I’m preparing/selecting some of my stories to enter in some short story contests and such and “Senses” is definitely one of the pieces I wanted to revisit. I actually turned the original into a screenplay that would’ve been a short movie I planned to make with photographer Doug Bauman.
Here is my first major revision of the story – it’s quite different, as you’ll quickly see. The original can be found here.
Sometimes when I’m not keeping a close eye on it, my mind wanders off to places I pretend don’t exist.
In a strike of lightning, it imagines that you and I have finally become what we always secretly wanted to be – normal, happy people. I see myself standing in a 70s-style kitchen, washing dishes while looking out the window, feeling the sun warm my face and flood the room. Our dog runs in the yard. The neighbors walk by and wave. I buy fresh groceries from the market every day. My hair looks great.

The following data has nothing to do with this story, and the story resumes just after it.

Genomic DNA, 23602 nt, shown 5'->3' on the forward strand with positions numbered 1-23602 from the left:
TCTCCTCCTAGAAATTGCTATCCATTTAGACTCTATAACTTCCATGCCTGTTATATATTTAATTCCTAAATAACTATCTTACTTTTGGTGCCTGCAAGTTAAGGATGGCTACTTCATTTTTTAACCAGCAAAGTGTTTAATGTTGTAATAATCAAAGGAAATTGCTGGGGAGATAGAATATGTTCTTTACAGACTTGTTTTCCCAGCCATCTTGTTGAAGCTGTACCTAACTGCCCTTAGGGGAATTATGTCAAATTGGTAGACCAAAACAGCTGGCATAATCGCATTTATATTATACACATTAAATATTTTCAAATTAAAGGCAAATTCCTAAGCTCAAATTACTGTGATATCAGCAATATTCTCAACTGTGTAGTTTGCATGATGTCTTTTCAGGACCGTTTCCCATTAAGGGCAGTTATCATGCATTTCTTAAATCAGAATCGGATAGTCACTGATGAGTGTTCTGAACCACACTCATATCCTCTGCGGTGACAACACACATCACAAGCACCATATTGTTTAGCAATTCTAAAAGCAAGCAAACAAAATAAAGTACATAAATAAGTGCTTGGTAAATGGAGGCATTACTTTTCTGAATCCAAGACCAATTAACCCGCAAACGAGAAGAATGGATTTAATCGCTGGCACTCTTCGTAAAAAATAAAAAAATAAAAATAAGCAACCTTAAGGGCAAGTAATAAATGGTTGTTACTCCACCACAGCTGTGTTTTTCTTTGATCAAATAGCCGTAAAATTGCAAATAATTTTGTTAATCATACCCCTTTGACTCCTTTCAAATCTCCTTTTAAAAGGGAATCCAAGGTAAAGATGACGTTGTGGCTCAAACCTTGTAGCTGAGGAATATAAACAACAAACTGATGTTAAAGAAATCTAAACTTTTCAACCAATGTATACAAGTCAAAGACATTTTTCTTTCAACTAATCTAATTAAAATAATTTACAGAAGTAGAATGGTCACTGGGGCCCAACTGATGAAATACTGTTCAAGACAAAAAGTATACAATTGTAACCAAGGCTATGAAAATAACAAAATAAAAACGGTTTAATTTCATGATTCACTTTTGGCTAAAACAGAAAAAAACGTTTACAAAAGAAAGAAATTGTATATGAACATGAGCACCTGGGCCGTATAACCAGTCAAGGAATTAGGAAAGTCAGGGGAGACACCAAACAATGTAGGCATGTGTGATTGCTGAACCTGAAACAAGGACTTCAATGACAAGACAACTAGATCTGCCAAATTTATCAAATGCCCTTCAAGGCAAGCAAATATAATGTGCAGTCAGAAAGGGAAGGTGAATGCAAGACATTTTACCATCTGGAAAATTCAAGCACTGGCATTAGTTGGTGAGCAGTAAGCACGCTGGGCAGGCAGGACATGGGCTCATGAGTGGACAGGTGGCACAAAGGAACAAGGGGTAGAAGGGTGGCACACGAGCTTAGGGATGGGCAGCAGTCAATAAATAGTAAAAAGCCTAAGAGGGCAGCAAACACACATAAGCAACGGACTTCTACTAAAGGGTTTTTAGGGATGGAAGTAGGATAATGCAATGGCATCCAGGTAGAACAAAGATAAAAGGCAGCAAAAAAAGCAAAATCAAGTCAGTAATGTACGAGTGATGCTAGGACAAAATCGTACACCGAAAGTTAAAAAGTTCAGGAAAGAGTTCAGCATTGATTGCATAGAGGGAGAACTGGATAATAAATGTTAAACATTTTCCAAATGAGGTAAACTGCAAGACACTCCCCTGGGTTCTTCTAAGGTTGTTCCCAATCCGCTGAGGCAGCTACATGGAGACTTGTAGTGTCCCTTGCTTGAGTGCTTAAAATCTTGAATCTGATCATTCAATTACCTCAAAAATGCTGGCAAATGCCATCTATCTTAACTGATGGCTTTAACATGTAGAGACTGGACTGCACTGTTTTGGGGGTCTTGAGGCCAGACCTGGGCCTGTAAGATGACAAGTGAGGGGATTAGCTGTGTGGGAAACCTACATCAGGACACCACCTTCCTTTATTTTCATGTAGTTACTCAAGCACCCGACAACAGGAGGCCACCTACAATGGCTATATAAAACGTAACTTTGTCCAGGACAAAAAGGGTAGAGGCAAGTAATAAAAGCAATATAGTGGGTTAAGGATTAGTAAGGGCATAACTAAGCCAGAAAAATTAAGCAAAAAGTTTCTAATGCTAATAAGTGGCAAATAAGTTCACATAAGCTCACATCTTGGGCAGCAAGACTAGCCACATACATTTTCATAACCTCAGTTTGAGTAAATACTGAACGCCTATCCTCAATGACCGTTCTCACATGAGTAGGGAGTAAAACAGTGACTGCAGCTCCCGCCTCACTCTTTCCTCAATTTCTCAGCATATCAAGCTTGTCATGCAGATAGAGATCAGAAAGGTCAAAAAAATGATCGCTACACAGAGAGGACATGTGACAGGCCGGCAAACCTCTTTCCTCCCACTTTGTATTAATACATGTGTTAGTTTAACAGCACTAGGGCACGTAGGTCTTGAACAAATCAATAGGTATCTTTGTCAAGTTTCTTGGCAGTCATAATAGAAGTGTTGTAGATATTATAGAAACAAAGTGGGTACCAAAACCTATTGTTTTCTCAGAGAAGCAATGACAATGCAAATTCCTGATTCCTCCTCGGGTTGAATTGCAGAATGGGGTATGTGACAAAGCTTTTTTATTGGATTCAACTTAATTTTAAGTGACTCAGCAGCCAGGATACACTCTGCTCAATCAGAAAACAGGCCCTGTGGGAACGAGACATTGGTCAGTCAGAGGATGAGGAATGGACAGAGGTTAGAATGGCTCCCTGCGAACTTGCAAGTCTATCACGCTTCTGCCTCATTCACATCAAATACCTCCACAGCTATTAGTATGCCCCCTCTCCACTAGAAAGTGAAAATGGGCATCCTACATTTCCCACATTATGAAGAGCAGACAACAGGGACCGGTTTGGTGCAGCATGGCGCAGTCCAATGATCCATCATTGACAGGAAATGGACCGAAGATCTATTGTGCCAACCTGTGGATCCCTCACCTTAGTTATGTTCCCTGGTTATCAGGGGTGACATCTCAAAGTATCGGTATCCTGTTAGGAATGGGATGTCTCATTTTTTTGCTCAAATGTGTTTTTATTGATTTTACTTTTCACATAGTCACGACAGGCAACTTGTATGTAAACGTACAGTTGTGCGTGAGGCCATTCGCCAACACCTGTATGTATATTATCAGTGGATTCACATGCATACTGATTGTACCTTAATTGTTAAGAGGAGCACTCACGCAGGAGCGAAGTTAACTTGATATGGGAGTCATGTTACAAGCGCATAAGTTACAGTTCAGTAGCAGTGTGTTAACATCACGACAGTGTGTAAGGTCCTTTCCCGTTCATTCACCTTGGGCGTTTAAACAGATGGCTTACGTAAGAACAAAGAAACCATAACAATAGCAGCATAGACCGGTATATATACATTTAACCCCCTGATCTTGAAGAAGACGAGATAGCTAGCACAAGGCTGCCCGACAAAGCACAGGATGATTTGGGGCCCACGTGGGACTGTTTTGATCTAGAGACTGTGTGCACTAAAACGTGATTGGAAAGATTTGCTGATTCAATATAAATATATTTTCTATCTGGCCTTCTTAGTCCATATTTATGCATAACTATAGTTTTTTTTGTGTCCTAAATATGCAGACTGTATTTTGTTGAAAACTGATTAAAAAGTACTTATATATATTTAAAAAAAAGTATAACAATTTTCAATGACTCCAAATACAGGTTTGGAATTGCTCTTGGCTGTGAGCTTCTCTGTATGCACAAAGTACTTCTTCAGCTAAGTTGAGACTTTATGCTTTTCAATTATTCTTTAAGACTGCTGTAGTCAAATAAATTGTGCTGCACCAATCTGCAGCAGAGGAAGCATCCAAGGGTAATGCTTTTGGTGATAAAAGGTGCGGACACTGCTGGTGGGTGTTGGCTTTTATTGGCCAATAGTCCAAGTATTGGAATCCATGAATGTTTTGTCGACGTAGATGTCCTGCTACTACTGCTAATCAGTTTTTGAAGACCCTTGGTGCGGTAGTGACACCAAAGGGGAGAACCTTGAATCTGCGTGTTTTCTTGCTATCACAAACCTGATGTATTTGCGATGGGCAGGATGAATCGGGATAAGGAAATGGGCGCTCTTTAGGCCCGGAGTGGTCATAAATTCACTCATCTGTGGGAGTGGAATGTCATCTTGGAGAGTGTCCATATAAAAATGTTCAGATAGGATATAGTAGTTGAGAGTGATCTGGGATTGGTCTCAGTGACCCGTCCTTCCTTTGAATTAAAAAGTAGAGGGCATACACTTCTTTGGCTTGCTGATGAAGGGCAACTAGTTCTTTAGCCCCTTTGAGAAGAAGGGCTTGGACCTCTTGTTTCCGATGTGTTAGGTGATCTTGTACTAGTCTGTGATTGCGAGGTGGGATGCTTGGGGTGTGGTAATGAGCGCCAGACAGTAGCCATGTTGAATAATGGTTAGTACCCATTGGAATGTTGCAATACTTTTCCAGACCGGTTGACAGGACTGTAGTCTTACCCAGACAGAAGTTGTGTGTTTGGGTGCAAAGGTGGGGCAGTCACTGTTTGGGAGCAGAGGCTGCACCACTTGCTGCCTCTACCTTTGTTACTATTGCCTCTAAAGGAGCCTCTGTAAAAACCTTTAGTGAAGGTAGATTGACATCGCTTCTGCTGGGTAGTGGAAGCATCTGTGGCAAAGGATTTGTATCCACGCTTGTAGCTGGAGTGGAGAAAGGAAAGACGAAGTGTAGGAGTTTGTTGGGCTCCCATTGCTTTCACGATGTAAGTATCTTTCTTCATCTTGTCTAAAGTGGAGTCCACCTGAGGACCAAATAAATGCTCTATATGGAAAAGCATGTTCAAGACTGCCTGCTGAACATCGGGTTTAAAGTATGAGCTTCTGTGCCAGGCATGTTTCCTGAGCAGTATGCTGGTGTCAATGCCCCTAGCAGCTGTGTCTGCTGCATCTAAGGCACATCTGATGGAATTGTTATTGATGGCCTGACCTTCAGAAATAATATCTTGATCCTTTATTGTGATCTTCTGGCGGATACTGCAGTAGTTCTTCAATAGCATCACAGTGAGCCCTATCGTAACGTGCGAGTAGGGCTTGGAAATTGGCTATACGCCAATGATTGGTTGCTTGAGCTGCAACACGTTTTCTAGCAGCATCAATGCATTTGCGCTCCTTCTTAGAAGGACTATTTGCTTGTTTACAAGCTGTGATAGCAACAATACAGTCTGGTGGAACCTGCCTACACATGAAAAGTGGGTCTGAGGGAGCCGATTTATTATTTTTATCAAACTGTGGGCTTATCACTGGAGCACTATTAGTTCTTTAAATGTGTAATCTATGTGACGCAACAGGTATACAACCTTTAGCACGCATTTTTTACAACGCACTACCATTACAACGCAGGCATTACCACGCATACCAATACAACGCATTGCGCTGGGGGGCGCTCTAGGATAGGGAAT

You come in and kiss my cheek and say, “Hell-o, good morning, Peanut,” in a sickeningly sweet tone that makes you sound sarcastic and allows you to pretend your term of endearment isn’t as sincere as it really is. In return I say, “Hell-o, Snugglemuffin,” in the exact same tone with the exact same intentions.
Suddenly we are sitting at the breakfast nook with pancakes and eggs and sausage and grapefruit and orange juice waiting for us to dive in and devour them – but we leave them disappointed. Instead, we just stare at each other, sort of like, “Wow, I can’t believe you’re really here.” As you fiddle with your knife, you look at me with the same sort of intensity that alpha males in the movies have in their eyes when they’re disarming a bomb, choking their mortal enemy with their bare hands or realizing that the girl across the room makes them feel a way they’ve never felt before. I absent-mindedly rest my elbow on the table and my chin in my hand and look up at you. We lock eyes for a million years.
I reach out and touch your face to find out if you’re real. And you are. “You’re beautiful,” I say. “You’re leaning your elbow on your eggs,” you reply. We laugh and realize that we’re more content than we – or anyone else before us – have ever been before.